Housing affordability has been trending below historical averages since 2012, even falling to a 10-year low in the summer of 2018.
This general lack of affordability coupled with the nation’s lackluster inventory growth has left many potential buyers priced out of the market.
Fortunately, the nation’s low-interest-rate environment has spurred significant growth in affordability as Black Knight claims that America’s national payment-to-income ratio declined during the month of September.
According to the company’s Mortgage Monitor report, it only takes 20.7% of the national median income to make monthly principal and interest payments on an average-priced home.
This marks the second-lowest reading within the last 20 months and boosts the nation’s overall housing affordability to a near three-year high.
“Back in November 2018,
we were reporting on home affordability hitting a nine-year low,” said Ben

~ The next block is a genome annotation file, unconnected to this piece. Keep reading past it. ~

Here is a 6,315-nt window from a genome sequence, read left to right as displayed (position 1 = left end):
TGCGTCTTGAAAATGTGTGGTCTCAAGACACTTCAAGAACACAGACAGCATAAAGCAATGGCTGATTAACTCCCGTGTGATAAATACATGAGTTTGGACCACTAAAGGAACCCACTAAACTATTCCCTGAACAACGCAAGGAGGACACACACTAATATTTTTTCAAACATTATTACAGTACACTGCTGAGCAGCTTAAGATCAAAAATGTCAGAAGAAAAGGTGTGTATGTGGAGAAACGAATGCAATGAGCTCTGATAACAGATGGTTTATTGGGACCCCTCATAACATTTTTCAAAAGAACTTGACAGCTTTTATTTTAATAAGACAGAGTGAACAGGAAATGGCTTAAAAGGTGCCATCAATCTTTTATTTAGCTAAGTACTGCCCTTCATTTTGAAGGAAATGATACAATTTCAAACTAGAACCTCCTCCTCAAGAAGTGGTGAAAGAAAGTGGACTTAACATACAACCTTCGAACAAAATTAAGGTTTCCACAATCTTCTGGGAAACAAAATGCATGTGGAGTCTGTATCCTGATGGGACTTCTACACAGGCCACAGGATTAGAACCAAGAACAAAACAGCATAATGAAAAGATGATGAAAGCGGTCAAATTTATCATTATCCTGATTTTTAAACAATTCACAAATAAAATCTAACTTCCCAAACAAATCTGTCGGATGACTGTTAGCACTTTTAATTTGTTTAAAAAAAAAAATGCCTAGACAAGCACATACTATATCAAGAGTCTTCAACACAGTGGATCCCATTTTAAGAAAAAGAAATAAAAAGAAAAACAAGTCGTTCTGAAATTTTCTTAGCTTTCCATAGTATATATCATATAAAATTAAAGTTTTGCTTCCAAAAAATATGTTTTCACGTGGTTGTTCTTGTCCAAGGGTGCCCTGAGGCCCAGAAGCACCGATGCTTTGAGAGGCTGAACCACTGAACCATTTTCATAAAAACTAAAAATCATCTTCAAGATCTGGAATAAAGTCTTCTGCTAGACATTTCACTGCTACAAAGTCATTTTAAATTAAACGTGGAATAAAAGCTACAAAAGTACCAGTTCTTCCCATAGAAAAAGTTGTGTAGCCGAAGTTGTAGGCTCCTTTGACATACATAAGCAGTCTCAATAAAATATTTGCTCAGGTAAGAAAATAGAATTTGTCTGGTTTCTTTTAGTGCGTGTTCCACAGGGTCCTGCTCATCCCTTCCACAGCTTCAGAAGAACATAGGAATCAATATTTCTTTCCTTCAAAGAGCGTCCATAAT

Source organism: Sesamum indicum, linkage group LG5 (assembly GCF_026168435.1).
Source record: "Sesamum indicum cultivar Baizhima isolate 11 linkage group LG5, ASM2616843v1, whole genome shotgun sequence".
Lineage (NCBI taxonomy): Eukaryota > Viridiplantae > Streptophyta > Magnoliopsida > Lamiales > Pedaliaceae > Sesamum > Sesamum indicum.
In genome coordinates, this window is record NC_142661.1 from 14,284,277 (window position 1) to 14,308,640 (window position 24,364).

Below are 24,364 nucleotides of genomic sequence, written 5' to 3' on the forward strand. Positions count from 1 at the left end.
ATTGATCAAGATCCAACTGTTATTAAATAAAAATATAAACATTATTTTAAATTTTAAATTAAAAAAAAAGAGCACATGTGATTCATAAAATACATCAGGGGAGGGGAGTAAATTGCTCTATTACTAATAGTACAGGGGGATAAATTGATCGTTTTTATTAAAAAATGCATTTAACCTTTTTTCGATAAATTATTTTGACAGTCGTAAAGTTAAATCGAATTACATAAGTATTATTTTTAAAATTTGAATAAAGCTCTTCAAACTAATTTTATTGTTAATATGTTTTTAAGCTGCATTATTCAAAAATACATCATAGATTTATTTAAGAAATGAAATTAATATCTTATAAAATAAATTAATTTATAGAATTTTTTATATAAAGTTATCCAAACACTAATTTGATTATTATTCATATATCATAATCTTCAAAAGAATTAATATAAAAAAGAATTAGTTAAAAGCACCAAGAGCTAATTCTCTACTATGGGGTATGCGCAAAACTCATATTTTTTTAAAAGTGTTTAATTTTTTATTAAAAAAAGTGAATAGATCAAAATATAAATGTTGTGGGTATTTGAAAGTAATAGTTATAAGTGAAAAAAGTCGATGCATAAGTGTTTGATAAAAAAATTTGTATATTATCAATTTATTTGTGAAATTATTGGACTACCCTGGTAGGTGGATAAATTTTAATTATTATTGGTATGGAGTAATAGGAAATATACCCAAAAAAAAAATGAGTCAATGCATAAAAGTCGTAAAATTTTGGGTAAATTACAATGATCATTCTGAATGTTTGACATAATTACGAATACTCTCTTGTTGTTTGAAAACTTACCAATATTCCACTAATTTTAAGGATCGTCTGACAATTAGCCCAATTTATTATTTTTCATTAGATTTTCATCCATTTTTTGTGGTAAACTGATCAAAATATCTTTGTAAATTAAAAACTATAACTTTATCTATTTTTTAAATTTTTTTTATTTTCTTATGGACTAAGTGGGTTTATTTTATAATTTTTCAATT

Graboske, Black Knight’s president of data & analytics. “Interest rates
were nearing 5%, pushing the share of national median income required to make
the P&I payments on the purchase of the average-priced home to 23.7%. While
still below long-term averages, that made housing the least affordable it had
been since 2009, spurring a noticeable and extended slowdown in home price
Graboske says in the time since, rates, which came in at 3.64% last week, have tumbled and the affordability outlook has improved significantly.
“The payment-to-income ratio is now 20.7%, which is the second-lowest it has been in 20 months, behind only August of this year, and about 4.5% below the long-term, pre-crisis norm,” Graboske said. “To help quantify the boost this has given to homebuyers, consider that today’s prevailing 30-year rate has cut the monthly P&I payment to purchase the average-priced home by 10% – about $124 per month – from November.”
Put another way, Graboske
says the decline in rates since November has been enough to boost consumer buying
power by $46,000 while keeping monthly P&I payments relatively